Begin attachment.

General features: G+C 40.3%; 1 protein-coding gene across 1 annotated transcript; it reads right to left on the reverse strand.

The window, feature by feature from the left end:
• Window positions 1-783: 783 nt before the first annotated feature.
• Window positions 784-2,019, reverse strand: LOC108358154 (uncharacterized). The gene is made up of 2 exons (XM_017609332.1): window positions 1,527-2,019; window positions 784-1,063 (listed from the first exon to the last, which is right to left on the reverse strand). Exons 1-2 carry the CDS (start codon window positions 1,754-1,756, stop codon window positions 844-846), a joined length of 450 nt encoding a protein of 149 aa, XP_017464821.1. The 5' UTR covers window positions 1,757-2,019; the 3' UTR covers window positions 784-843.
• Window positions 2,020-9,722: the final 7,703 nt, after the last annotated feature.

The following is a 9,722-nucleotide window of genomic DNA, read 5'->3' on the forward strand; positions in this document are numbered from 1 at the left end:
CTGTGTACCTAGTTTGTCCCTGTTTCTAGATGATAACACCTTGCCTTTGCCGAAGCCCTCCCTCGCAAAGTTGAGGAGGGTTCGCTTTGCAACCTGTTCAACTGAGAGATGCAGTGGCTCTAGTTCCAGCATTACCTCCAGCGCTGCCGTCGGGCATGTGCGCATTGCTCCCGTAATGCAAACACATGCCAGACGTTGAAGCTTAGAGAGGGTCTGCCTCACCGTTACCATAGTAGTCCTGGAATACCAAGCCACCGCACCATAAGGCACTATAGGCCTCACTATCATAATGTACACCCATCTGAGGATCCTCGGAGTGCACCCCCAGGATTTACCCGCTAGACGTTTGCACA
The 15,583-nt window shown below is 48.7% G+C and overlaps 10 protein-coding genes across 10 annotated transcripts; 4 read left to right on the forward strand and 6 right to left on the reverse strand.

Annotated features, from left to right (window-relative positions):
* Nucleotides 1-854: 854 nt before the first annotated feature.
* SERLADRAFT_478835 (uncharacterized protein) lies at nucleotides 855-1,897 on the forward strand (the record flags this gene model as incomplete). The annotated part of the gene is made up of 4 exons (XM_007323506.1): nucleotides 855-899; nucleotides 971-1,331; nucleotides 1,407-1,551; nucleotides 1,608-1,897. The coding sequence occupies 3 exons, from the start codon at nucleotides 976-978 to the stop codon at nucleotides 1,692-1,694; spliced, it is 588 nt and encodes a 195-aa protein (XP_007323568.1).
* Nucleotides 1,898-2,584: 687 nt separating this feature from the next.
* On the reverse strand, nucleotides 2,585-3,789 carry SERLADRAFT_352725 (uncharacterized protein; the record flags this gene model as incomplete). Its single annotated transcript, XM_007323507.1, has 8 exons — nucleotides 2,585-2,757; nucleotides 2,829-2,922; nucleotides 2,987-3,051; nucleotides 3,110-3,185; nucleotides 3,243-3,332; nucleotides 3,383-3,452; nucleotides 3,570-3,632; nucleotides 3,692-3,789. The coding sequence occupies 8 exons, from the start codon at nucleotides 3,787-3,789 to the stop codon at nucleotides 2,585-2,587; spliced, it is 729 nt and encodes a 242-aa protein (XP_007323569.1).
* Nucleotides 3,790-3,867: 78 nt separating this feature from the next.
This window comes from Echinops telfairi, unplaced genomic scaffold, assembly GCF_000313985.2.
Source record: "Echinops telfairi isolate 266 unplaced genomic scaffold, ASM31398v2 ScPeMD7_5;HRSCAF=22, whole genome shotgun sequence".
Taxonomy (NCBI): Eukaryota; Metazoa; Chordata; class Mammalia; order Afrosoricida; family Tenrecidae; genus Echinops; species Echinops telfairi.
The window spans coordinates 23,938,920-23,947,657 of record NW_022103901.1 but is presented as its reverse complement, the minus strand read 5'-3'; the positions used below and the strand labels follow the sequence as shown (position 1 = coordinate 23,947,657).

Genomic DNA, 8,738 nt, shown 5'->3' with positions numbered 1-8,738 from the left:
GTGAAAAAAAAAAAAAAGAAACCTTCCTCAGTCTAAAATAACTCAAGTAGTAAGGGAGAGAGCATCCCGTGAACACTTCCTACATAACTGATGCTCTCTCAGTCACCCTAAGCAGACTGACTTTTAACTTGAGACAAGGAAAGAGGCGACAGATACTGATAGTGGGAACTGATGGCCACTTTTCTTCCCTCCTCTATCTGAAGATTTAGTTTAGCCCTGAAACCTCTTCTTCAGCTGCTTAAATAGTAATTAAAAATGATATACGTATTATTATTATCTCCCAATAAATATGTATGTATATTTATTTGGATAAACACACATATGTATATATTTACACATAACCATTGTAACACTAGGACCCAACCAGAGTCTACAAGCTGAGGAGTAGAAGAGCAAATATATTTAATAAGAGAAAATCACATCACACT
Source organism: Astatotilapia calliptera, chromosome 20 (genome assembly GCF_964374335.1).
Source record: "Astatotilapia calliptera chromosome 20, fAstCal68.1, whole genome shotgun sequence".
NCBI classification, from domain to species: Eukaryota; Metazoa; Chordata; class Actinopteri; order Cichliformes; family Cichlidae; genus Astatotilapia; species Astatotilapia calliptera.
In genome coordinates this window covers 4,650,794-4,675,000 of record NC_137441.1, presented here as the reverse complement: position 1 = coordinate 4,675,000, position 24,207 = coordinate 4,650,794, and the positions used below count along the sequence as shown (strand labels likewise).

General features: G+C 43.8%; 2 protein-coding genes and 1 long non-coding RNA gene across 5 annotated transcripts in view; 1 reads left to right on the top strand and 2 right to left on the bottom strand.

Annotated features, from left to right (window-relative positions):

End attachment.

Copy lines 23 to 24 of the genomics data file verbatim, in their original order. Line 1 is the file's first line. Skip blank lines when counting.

NCBI classification, from domain to species: Eukaryota; Metazoa; Chordata; class Actinopteri; order Cichliformes; family Cichlidae; genus Astatotilapia; species Astatotilapia calliptera.
In genome coordinates this window covers 4,650,794-4,675,000 of record NC_137441.1, presented here as the reverse complement: position 1 = coordinate 4,675,000, position 24,207 = coordinate 4,650,794, and the positions used below count along the sequence as shown (strand labels likewise).